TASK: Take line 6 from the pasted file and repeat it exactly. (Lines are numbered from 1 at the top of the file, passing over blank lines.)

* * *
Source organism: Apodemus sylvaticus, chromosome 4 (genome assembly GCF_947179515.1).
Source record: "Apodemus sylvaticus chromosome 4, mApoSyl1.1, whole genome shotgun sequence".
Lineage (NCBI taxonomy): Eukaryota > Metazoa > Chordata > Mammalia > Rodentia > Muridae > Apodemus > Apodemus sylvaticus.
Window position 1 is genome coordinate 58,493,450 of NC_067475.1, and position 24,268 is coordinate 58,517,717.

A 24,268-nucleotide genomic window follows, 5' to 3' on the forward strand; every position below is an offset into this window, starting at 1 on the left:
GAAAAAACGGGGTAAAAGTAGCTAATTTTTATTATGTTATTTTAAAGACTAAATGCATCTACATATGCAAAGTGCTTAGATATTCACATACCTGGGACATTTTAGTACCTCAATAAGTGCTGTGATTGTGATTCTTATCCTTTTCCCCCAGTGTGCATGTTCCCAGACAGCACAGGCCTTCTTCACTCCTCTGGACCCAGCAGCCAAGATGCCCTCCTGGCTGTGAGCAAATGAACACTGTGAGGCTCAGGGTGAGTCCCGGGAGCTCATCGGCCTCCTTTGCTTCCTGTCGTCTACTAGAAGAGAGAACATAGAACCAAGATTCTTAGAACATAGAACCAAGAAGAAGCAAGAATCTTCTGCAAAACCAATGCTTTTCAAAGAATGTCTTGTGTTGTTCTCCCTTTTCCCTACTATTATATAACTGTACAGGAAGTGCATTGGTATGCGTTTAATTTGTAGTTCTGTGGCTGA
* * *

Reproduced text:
GAAAAAACGGGGTAAAAGTAGCTAATTTTTATTATGTTATTTTAAAGACTAAATGCATCTACATATGCAAAGTGCTTAGATATTCACATACCTGGGACATTTTAGTACCTCAATAAGTGCTGTGATTGTGATTCTTATCCTTTTCCCCCAGTGTGCATGTTCCCAGACAGCACAGGCCTTCTTCACTCCTCTGGACCCAGCAGCCAAGATGCCCTCCTGGCTGTGAGCAAATGAACACTGTGAGGCTCAGGGTGAGTCCCGGGAGCTCATCGGCCTCCTTTGCTTCCTGTCGTCTACTAGAAGAGAGAACATAGAACCAAGATTCTTAGAACATAGAACCAAGAAGAAGCAAGAATCTTCTGCAAAACCAATGCTTTTCAAAGAATGTCTTGTGTTGTTCTCCCTTTTCCCTACTATTATATAACTGTACAGGAAGTGCATTGGTATGCGTTTAATTTGTAGTTCTGTGGCTGA